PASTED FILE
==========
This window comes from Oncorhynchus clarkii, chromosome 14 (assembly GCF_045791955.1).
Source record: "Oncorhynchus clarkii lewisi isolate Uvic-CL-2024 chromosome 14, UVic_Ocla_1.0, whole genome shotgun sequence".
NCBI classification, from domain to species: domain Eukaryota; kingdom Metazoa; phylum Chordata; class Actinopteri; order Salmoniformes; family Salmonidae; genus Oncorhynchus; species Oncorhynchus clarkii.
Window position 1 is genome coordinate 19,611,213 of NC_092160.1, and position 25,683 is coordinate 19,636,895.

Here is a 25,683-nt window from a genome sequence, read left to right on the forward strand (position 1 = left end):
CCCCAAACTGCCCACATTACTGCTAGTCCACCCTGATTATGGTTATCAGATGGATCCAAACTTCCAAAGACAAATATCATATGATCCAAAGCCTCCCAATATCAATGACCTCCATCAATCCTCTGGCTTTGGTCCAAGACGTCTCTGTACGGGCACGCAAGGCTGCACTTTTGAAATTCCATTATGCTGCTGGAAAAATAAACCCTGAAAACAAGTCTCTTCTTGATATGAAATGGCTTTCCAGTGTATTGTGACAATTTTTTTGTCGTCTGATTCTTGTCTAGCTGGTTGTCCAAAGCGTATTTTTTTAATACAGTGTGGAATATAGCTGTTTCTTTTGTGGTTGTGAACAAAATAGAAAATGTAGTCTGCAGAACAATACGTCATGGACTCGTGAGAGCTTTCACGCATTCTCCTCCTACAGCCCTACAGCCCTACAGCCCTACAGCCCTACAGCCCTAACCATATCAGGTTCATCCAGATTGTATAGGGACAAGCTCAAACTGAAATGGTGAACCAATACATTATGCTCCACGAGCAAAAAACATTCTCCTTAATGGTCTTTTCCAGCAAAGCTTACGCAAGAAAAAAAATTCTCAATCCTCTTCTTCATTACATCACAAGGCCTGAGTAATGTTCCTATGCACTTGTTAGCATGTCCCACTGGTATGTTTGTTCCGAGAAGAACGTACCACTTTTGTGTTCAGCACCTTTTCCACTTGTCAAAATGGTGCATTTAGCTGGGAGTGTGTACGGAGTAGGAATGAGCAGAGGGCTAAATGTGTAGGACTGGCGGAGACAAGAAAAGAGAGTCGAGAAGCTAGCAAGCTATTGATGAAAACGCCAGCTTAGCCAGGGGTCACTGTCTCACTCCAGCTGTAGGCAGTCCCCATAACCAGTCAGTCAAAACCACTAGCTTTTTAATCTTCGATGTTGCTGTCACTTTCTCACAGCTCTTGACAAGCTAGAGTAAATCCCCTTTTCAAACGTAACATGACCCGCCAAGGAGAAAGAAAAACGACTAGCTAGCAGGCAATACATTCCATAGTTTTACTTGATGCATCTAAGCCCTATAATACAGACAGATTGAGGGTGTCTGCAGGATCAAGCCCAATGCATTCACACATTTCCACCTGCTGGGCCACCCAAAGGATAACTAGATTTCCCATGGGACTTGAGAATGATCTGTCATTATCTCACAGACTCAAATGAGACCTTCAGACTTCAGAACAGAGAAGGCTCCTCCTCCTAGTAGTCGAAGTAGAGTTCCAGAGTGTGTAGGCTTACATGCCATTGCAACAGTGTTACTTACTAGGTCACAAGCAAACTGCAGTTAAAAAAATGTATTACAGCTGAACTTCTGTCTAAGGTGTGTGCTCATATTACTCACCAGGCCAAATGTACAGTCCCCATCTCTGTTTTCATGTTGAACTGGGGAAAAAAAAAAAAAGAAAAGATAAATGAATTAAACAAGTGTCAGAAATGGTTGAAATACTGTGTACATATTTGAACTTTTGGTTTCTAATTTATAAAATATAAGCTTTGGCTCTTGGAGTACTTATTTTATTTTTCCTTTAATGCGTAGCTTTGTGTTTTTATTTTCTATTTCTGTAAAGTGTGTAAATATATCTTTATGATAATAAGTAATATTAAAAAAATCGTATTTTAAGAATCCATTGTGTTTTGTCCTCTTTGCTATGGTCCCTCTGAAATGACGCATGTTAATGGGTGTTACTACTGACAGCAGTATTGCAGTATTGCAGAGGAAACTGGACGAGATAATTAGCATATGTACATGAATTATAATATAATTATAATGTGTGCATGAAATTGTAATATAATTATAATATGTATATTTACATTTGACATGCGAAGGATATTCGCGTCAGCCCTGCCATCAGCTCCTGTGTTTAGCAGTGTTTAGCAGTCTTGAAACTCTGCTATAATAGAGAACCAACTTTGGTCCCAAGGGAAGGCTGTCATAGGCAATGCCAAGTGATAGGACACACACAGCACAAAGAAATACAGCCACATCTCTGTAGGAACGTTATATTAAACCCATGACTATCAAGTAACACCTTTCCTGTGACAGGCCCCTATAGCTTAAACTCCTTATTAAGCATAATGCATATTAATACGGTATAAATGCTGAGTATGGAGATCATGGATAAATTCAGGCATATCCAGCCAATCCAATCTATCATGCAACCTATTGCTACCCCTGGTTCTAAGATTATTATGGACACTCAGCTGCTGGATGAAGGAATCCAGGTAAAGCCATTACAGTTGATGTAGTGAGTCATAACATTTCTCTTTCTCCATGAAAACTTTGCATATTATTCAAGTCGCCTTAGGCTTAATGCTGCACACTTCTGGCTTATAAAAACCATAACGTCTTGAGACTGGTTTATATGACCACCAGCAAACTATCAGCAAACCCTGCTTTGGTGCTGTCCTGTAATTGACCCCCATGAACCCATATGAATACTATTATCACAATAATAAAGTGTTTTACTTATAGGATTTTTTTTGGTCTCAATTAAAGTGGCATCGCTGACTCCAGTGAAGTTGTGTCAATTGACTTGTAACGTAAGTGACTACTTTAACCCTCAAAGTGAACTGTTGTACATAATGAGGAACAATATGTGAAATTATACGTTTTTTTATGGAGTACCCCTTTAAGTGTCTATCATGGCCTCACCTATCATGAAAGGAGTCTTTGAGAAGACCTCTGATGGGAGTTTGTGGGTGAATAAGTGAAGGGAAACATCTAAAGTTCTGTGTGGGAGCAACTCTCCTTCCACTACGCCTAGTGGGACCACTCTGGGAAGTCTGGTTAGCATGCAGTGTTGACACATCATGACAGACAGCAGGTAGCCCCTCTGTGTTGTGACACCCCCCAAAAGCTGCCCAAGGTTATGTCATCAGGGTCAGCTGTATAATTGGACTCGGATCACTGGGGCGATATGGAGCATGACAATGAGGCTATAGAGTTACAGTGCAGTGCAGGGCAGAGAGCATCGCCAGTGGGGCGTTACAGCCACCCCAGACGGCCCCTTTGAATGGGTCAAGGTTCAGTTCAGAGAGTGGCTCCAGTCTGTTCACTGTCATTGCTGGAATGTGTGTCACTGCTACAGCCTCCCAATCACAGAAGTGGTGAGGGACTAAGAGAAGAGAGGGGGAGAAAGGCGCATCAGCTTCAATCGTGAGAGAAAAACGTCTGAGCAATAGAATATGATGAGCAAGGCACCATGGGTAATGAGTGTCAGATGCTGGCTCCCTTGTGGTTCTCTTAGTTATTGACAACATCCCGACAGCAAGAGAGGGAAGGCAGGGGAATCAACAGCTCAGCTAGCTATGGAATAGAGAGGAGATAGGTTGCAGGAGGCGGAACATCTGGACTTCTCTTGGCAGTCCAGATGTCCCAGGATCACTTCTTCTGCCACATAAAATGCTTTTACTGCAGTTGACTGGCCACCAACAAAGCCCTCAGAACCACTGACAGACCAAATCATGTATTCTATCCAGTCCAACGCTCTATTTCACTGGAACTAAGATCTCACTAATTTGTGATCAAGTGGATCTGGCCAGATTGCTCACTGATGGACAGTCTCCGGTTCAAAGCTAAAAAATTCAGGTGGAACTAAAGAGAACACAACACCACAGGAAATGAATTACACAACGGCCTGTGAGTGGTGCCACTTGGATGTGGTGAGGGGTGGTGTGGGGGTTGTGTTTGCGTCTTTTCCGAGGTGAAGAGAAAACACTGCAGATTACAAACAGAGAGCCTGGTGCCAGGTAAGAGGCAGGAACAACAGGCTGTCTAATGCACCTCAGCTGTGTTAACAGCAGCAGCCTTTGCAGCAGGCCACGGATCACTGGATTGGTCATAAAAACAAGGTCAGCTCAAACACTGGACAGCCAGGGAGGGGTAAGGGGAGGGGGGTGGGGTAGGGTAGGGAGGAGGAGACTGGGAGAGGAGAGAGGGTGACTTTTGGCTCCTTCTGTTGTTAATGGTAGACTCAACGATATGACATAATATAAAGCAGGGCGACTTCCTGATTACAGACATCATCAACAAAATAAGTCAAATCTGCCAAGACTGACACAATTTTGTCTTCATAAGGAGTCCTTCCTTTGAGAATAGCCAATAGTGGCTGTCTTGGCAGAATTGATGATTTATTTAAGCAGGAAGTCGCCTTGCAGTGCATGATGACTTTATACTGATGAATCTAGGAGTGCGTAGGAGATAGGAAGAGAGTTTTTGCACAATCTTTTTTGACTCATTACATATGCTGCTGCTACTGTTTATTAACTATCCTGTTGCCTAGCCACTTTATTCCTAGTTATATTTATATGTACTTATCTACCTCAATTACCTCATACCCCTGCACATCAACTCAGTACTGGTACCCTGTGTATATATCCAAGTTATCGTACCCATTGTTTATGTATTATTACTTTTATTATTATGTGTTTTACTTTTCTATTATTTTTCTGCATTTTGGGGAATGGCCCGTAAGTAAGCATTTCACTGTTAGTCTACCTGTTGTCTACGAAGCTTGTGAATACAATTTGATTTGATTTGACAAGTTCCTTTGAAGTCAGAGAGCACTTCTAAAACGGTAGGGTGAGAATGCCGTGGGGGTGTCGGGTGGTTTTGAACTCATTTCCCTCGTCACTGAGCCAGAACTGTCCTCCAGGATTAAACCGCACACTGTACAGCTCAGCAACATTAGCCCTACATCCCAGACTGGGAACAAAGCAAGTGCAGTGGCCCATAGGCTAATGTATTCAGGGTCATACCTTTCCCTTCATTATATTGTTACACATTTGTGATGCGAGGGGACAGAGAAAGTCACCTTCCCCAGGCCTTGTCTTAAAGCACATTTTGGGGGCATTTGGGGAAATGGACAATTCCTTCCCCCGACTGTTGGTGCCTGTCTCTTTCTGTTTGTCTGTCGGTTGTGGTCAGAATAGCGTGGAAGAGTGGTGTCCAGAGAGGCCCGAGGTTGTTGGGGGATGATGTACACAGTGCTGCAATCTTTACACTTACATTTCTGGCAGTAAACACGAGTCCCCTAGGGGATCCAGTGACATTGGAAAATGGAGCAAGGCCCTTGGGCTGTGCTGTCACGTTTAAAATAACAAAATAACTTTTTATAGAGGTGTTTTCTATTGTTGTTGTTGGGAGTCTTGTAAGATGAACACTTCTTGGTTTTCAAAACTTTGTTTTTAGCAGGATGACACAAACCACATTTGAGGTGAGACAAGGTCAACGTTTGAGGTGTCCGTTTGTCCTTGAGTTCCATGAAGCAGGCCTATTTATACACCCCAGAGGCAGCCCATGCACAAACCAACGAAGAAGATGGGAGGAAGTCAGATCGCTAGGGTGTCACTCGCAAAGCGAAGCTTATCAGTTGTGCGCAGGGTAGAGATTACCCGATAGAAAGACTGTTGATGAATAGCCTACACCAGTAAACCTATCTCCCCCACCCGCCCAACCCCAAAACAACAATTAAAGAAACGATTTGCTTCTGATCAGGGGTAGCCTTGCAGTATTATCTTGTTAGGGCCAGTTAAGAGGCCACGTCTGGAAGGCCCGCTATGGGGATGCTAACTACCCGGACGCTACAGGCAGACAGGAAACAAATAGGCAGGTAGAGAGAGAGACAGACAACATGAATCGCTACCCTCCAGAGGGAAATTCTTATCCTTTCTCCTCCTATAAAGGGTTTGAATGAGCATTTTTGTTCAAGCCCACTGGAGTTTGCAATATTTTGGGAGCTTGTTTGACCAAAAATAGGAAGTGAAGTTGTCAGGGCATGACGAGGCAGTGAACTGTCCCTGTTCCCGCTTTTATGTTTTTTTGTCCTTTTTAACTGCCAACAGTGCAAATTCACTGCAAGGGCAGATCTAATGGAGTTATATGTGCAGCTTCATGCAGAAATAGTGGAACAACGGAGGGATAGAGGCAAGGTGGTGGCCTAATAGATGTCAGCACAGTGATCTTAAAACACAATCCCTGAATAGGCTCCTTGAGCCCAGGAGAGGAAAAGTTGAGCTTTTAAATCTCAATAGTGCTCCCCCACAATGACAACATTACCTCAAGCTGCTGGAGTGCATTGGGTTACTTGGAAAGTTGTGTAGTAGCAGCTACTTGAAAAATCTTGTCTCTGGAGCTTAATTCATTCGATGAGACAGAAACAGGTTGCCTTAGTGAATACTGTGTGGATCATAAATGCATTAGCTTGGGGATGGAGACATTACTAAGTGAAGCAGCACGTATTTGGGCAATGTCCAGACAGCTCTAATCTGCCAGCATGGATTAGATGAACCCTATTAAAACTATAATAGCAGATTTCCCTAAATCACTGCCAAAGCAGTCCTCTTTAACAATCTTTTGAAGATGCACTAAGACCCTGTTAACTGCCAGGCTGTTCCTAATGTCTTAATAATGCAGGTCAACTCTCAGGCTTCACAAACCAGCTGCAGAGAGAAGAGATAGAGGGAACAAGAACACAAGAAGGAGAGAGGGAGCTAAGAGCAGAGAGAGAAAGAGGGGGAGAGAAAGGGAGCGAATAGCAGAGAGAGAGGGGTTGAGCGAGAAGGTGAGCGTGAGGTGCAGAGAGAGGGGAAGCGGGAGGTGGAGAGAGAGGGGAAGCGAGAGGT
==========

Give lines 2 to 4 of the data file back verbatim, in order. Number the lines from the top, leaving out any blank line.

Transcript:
Source record: "Oncorhynchus clarkii lewisi isolate Uvic-CL-2024 chromosome 14, UVic_Ocla_1.0, whole genome shotgun sequence".
NCBI classification, from domain to species: domain Eukaryota; kingdom Metazoa; phylum Chordata; class Actinopteri; order Salmoniformes; family Salmonidae; genus Oncorhynchus; species Oncorhynchus clarkii.
Window position 1 is genome coordinate 19,611,213 of NC_092160.1, and position 25,683 is coordinate 19,636,895.